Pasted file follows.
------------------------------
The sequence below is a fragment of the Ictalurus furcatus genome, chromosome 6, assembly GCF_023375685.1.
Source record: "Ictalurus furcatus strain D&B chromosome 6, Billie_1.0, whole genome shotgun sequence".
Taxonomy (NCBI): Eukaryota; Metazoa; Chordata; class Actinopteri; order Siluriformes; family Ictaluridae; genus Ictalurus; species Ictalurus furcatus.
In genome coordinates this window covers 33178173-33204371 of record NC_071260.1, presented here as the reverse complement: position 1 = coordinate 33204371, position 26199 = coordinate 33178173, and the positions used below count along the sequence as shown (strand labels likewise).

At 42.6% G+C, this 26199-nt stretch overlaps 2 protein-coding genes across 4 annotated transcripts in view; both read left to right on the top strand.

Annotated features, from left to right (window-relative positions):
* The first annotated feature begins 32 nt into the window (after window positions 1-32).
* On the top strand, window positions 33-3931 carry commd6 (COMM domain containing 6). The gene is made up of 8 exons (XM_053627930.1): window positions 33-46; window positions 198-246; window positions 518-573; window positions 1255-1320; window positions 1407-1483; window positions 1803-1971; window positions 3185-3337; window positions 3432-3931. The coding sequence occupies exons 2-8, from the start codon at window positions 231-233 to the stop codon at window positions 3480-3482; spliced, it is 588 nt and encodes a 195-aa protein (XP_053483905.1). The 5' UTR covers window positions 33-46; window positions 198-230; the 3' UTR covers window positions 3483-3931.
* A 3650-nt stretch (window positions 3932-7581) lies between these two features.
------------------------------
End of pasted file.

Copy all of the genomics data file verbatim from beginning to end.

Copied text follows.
The sequence below is a fragment of the Ictalurus furcatus genome, chromosome 6, assembly GCF_023375685.1.
Source record: "Ictalurus furcatus strain D&B chromosome 6, Billie_1.0, whole genome shotgun sequence".
Taxonomy (NCBI): Eukaryota; Metazoa; Chordata; class Actinopteri; order Siluriformes; family Ictaluridae; genus Ictalurus; species Ictalurus furcatus.
In genome coordinates this window covers 33178173-33204371 of record NC_071260.1, presented here as the reverse complement: position 1 = coordinate 33204371, position 26199 = coordinate 33178173, and the positions used below count along the sequence as shown (strand labels likewise).

At 42.6% G+C, this 26199-nt stretch overlaps 2 protein-coding genes across 4 annotated transcripts in view; both read left to right on the top strand.

Annotated features, from left to right (window-relative positions):
* The first annotated feature begins 32 nt into the window (after window positions 1-32).
* On the top strand, window positions 33-3931 carry commd6 (COMM domain containing 6). The gene is made up of 8 exons (XM_053627930.1): window positions 33-46; window positions 198-246; window positions 518-573; window positions 1255-1320; window positions 1407-1483; window positions 1803-1971; window positions 3185-3337; window positions 3432-3931. The coding sequence occupies exons 2-8, from the start codon at window positions 231-233 to the stop codon at window positions 3480-3482; spliced, it is 588 nt and encodes a 195-aa protein (XP_053483905.1). The 5' UTR covers window positions 33-46; window positions 198-230; the 3' UTR covers window positions 3483-3931.
* A 3650-nt stretch (window positions 3932-7581) lies between these two features.